Six Minutes in May: How Churchill Unexpectedly Became Prime Minister (Hardback)Nicholas Shakespeare (author)
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Selected as a Book of the Year 2017 in the Guardian
London, early May 1940: Britain is on the brink of war and Neville Chamberlain's government is about to fall. It is hard for us to imagine the Second World War without Winston Churchill taking over at the helm, but in Six Minutes in May, Nicholas Shakespeare shows how easily events could have gone in a different direction.
The first land battle of the war was fought in the far north, in Norway. It went disastrously for the Allies and many blamed Churchill. Yet weeks later he would rise to the most powerful post in the country, overtaking Chamberlain and the favourite to succeed him, Lord Halifax. It took just six minutes for MPs to cast the votes that brought down Chamberlain.
Shakespeare shows us both the dramatic action on the battlefield in Norway and the machinations and personal relationships in Westminster that led up to this crucial point. Uncovering fascinating new research and delving deep into the backgrounds of the key players, he has given us a new perspective on this critical moment in our history.
An award-winning novelist, biographer and historian, Nicholas Shakespeare's work includes the novels The Dancer Upstairs and Secrets of the Sea as well as acclaimed non-fiction including a biography of Bruce Chatwin and Priscilla.
Publisher: Vintage Publishing
Number of pages: 528
Weight: 921 g
Dimensions: 240 x 162 x 45 mm
"A superbly written drama..Shakespeare's research is thorough and he has a novelist's flair for depicting the characters and motives of great and lesser men...Fascinating." - Book of the Week, The Times
"Riveting...never less than gripping. But the real delight of its book is the convincing, and often revelatory, portraits of the main protagonists." - Evening Standard
"Brilliant, meticulous...This scintillating joy of a book - with a military narrative of British shame as well handled as William Dalrymple's Return of a King, and a treatment of 20th-century British politics, romance, humiliation and desire as grandly realised as Anthony Powell's great novel sequence....Shakespeare's narrative is not just more reliable than Churchill's, but more fun." - Spectator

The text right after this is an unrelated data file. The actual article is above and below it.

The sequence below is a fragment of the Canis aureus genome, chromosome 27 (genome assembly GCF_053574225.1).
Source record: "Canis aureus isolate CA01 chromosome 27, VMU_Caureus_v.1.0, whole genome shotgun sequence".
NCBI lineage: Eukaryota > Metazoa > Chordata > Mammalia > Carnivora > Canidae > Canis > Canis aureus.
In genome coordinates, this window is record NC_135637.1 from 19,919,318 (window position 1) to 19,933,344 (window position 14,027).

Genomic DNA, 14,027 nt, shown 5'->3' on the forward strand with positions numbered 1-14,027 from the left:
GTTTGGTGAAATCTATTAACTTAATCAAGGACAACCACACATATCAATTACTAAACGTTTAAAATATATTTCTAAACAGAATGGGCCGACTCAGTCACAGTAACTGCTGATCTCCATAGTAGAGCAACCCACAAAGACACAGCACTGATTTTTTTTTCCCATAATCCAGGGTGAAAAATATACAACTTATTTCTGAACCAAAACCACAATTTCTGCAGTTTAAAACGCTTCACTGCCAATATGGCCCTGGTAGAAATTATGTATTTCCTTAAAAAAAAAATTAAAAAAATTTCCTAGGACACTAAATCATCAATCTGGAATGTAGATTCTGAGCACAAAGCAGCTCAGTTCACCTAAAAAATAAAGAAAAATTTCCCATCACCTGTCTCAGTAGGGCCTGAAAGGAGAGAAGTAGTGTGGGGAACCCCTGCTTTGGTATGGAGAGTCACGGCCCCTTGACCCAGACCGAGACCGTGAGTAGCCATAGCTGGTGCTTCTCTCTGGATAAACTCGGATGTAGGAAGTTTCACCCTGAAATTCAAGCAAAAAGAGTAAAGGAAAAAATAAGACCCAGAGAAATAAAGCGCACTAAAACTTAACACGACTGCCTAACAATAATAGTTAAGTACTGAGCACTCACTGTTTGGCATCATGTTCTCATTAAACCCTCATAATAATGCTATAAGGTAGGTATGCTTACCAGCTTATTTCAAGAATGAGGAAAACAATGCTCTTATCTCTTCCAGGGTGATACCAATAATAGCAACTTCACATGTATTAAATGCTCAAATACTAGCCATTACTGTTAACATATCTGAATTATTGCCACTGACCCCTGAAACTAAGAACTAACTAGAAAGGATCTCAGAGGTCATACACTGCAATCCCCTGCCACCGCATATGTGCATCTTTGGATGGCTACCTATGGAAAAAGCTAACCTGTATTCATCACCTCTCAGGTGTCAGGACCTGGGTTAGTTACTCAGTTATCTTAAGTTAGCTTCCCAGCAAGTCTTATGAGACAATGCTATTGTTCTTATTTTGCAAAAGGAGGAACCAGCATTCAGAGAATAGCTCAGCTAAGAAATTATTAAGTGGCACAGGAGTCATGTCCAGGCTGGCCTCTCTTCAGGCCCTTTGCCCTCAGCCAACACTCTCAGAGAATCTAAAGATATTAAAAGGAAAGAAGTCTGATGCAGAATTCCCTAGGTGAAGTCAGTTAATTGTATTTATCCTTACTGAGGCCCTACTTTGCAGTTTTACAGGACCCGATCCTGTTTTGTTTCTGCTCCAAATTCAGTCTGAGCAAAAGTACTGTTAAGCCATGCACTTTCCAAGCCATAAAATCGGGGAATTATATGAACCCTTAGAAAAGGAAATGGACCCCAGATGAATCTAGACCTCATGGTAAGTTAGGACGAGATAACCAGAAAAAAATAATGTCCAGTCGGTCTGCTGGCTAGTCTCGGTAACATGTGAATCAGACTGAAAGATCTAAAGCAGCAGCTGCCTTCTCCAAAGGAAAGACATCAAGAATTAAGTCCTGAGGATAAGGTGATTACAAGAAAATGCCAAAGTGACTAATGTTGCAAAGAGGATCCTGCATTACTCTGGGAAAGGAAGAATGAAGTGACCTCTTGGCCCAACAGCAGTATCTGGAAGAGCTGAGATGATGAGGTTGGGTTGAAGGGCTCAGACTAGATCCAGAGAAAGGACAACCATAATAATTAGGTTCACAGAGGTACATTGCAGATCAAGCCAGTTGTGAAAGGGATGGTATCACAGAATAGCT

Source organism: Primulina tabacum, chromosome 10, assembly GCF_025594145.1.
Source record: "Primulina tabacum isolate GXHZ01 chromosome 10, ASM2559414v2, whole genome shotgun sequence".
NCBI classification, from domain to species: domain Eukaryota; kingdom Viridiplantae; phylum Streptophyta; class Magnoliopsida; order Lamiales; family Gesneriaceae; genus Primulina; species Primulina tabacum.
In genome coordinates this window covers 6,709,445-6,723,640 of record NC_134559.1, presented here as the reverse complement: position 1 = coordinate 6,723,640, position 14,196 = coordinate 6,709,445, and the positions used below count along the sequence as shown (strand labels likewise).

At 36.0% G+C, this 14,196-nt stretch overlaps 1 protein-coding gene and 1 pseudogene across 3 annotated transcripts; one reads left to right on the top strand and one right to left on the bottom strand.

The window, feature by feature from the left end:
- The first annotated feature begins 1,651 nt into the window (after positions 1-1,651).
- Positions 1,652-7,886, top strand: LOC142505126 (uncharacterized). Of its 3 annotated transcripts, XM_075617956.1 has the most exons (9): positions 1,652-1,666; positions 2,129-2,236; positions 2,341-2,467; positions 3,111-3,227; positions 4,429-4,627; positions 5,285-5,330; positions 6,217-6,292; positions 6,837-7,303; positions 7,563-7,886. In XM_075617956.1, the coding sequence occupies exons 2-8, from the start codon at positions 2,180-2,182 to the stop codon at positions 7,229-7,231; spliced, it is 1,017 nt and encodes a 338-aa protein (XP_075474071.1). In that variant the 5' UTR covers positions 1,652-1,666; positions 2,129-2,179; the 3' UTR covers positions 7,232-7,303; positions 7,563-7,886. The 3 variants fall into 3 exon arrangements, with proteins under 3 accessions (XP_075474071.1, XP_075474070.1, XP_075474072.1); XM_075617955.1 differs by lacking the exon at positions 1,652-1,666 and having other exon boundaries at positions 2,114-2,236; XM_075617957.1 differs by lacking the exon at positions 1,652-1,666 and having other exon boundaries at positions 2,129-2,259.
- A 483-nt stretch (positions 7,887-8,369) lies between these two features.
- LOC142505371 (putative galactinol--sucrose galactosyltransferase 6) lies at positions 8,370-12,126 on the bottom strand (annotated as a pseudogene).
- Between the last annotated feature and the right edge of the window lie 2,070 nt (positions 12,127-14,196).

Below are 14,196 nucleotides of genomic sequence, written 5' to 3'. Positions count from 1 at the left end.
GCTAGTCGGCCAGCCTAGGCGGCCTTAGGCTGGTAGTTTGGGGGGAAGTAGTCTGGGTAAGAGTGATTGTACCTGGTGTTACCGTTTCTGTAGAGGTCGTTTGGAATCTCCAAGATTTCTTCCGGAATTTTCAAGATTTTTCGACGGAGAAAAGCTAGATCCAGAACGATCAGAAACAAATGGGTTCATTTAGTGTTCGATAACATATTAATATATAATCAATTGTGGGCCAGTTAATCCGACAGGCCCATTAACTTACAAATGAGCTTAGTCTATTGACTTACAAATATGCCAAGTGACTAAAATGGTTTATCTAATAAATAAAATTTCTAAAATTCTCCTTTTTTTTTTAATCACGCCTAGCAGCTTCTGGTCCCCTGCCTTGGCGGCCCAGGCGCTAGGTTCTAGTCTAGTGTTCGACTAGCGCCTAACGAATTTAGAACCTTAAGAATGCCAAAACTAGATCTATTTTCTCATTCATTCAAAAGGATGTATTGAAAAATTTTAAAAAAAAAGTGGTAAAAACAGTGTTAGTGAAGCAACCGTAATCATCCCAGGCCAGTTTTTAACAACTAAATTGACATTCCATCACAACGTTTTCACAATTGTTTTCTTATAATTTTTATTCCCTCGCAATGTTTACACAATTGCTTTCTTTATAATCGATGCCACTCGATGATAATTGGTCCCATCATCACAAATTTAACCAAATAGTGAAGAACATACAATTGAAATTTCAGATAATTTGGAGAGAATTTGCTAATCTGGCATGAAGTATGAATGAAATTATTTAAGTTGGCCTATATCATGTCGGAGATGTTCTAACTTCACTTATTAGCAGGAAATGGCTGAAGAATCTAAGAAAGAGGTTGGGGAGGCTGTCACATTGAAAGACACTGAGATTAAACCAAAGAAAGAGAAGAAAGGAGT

"Superb: far and away the best account of the moment which changed our national life and the world, and filled with extraordinary new details. Shakespeare brings a novelist's eye to the characters he writes about, but it is the extraordinary way he marshals his material, far more extensive than I've come across before, which makes this book quite simply magnificent." - John Simpson
"Of the abundant new books on the Second World War, Nicholas Shakespeare's Six Minutes in May...takes the prize. The familiar story of how Churchill unexpectedly became prime minister in 1940 has never been told so amusingly, nor in such detail" -- Simon Heffer * Daily Telegraph *
"Everyone delving into this riveting and rollicking account of the Chamberlain-Lord Halifax-Churchill succession will find special pleasure today in inhaling the rich mix of ambition and weakness, bravery and fecklessness, jealousy and sheer hatred, because the contemporary echoes are loud and irresistible... Nicholas Shakespeare achieves the remarkable feat of bringing tension to an old story by understanding the human drama...He has a novelist's feel for self-pity, jealousy and ambition. The story of Churchill's accession to power on the day that Hitler's armies entered the Low Countries and set course for France has never been infused with so much humanity." -- James Naughtie * New Statesman *
"Shakespeare brings both meticulous research and fictional artistry to illuminate the machinery of government under extreme stress and the abrasive conflict of large, self-confident personalities. It's a superb achievement." -- Ian McEwan
"The most thrilling book I have read for years." -- Keith Thomas
"Superb...Enthralling." * Daily Telegraph *
"Superb: he has pieced together the various sources (sometimes quite different in their accounts) and written what can almost be read as a detective story." -- Norman Stone * The Oldie *
"Nicholas Shakespeare's impeccably researched, coherent and revelatory explanation about how Churchill became Prime Minister at the exact time of Hitler's onslaught in the West is totally captivating. It will stand as the best account of those extraordinary few days for very many years." -- Andrew Roberts
"Magnificent... The book, though totally anchored in the facts, has a novelist's eye for feeling and atmosphere" * i *
"Utterly wonderful... It reads like a thriller" -- Peter Frankopan
"A superb work of history. Shakespeare has assumed nothing and allowed himself to be guided only by what a patient re-examination of the evidence-some of it new, much of it still surprisingly ill-digested until now- actually reveals. That is being an historian. The fact that he is also a novelist just means that it is very well written too, a thriller, in fact." -- Simon Green, Professor of Modern History, Leeds University
"Nicholas Shakespeare's Six Minutes in May: How Churchill Unexpectedly Became Prime Minister...is as gripping as a novel. Apart from being meticulously researched, thoroughly original and beautifully written, the book is an important reminder of the fact that the direction of history can change in a heartbeat" -- Peter Frankopan * History Today *
"Shakespeare is better known as a novelist than as a historian. This may change after his superb account of the under-examined Norwegian campaign, for which alone his book deserves to be read... Shakespeare is excellent in tracing the intricate manoeuvres ahead of the debate between groups of parliamentarians... Enthralling" -- David Lough * Daily Telegraph *
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